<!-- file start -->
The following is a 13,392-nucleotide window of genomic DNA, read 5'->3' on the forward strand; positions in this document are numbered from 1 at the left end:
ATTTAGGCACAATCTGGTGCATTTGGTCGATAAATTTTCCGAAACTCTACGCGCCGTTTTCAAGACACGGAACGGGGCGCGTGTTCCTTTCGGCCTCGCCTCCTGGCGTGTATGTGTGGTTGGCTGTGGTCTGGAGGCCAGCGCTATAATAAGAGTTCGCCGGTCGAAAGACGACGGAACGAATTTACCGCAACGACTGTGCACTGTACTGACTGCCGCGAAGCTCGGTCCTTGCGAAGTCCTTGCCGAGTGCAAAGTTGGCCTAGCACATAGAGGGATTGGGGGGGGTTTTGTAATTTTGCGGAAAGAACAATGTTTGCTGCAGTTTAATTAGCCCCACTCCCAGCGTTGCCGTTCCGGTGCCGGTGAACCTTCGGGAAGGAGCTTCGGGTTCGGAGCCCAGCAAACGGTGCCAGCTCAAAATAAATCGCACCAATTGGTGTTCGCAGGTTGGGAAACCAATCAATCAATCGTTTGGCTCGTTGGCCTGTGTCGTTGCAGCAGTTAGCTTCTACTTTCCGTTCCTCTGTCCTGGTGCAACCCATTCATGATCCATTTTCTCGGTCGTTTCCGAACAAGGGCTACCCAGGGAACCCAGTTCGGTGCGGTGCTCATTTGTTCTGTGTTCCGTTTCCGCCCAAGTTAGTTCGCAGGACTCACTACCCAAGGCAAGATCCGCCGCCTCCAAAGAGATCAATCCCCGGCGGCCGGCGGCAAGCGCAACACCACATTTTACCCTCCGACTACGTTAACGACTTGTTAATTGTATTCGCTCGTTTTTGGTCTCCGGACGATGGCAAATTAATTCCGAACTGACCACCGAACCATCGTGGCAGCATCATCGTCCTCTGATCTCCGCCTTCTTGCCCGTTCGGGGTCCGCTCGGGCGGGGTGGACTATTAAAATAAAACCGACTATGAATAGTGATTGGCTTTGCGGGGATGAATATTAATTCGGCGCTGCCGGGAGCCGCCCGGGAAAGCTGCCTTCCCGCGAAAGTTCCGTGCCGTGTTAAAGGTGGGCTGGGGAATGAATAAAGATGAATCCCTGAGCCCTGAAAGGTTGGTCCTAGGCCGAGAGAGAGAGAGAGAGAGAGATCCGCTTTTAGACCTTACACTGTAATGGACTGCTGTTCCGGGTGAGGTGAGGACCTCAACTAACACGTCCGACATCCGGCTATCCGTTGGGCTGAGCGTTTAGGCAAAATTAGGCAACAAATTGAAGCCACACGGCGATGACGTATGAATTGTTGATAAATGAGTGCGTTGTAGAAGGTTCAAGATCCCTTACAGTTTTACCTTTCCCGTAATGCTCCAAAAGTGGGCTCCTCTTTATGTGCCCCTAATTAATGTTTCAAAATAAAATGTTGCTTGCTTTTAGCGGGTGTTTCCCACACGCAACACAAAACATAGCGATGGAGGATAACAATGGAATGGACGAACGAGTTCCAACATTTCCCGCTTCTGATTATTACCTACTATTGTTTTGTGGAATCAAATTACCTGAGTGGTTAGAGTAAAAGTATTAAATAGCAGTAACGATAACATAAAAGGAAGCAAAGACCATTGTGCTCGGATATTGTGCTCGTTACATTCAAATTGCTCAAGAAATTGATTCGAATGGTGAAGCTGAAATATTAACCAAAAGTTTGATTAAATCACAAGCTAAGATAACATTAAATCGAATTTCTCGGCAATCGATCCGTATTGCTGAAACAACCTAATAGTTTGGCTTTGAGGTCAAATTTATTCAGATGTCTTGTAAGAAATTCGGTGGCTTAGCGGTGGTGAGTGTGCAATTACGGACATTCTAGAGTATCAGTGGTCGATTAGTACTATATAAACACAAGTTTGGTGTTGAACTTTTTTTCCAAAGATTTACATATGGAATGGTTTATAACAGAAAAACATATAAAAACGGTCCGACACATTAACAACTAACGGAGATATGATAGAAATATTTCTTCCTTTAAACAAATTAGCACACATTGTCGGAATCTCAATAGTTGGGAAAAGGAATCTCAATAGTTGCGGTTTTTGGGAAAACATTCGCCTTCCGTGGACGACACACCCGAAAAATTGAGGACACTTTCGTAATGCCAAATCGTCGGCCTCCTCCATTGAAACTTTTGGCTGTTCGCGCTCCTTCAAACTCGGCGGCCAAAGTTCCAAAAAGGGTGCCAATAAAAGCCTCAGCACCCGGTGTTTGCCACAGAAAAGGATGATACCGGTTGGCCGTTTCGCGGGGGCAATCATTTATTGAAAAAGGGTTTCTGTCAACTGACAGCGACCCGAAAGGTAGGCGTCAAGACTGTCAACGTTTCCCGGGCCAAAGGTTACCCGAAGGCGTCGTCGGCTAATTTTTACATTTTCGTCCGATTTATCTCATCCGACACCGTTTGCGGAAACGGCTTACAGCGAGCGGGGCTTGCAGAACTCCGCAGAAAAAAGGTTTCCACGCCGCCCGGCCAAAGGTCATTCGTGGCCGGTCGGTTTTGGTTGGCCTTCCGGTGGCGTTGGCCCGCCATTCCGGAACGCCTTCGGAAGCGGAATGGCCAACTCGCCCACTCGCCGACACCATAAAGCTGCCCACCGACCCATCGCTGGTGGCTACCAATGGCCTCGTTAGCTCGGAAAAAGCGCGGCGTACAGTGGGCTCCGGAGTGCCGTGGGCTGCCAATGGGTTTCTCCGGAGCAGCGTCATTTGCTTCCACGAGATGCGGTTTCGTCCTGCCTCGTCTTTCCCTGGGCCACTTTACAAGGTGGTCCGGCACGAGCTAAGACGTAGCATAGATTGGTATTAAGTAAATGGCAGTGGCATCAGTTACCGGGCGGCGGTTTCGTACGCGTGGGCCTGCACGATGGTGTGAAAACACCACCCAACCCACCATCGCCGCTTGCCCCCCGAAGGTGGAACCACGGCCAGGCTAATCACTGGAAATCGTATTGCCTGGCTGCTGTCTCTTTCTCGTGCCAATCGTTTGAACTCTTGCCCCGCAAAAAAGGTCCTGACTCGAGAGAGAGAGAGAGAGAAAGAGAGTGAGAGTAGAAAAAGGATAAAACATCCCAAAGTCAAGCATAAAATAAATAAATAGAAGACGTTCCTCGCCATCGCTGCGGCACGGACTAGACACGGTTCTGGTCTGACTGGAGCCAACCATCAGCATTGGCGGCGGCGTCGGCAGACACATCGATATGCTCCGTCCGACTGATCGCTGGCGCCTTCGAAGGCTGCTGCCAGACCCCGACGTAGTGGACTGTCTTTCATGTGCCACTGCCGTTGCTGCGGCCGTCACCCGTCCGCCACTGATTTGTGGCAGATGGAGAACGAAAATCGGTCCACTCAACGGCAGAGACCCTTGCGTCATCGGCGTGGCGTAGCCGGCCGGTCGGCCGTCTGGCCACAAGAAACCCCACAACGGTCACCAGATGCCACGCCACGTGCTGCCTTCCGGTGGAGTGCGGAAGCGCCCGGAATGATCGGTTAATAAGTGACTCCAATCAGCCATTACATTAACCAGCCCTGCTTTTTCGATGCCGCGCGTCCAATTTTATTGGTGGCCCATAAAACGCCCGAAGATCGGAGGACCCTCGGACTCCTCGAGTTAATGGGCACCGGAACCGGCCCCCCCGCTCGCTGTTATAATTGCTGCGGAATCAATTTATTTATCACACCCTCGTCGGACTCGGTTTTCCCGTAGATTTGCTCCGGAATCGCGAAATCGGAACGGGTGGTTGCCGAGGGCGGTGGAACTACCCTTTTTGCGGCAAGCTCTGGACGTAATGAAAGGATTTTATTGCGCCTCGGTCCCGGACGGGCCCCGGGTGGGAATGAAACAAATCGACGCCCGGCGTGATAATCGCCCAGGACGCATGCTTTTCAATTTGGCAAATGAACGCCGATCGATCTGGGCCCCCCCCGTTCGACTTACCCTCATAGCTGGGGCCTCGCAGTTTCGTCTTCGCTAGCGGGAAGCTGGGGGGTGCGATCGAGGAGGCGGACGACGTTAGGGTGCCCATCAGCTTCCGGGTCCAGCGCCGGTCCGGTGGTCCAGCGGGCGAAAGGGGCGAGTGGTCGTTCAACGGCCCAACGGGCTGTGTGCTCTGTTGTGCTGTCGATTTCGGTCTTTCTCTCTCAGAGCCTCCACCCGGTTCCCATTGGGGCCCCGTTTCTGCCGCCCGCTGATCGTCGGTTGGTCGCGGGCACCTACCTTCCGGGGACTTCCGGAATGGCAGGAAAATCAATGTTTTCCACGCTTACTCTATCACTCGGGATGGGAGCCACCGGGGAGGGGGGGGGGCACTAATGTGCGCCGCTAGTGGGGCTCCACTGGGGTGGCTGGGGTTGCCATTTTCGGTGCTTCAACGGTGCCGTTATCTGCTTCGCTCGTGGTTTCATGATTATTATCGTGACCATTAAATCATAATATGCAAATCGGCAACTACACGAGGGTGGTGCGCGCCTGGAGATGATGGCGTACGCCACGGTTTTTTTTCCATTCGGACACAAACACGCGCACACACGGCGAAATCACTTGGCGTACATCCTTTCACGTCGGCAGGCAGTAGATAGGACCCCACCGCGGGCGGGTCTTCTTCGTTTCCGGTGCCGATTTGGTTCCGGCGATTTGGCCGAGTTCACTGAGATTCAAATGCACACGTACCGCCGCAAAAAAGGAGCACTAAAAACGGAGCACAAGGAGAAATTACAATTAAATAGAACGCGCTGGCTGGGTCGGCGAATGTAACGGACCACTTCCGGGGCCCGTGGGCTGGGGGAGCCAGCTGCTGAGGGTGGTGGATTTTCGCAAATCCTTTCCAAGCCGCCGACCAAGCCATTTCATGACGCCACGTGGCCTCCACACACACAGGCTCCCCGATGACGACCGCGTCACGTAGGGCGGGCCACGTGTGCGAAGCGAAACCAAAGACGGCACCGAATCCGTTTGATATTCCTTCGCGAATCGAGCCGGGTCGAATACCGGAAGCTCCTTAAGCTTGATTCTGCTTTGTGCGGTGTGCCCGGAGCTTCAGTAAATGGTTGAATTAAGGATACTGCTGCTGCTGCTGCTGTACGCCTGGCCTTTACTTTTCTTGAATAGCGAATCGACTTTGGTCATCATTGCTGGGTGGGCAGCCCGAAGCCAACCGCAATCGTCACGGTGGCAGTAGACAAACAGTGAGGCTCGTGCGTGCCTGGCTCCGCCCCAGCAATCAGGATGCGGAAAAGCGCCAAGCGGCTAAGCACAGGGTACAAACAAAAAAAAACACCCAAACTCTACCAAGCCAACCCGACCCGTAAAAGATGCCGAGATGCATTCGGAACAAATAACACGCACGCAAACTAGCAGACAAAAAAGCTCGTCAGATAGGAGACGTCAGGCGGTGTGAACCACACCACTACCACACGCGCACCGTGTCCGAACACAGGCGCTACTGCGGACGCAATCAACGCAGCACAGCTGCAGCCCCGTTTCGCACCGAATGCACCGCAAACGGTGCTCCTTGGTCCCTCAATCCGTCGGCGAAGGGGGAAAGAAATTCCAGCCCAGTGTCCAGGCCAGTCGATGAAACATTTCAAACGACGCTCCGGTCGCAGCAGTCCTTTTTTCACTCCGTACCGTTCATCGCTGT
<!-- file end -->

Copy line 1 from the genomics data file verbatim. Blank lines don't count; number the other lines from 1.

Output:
The following is a 13,392-nucleotide window of genomic DNA, read 5'->3' on the forward strand; positions in this document are numbered from 1 at the left end: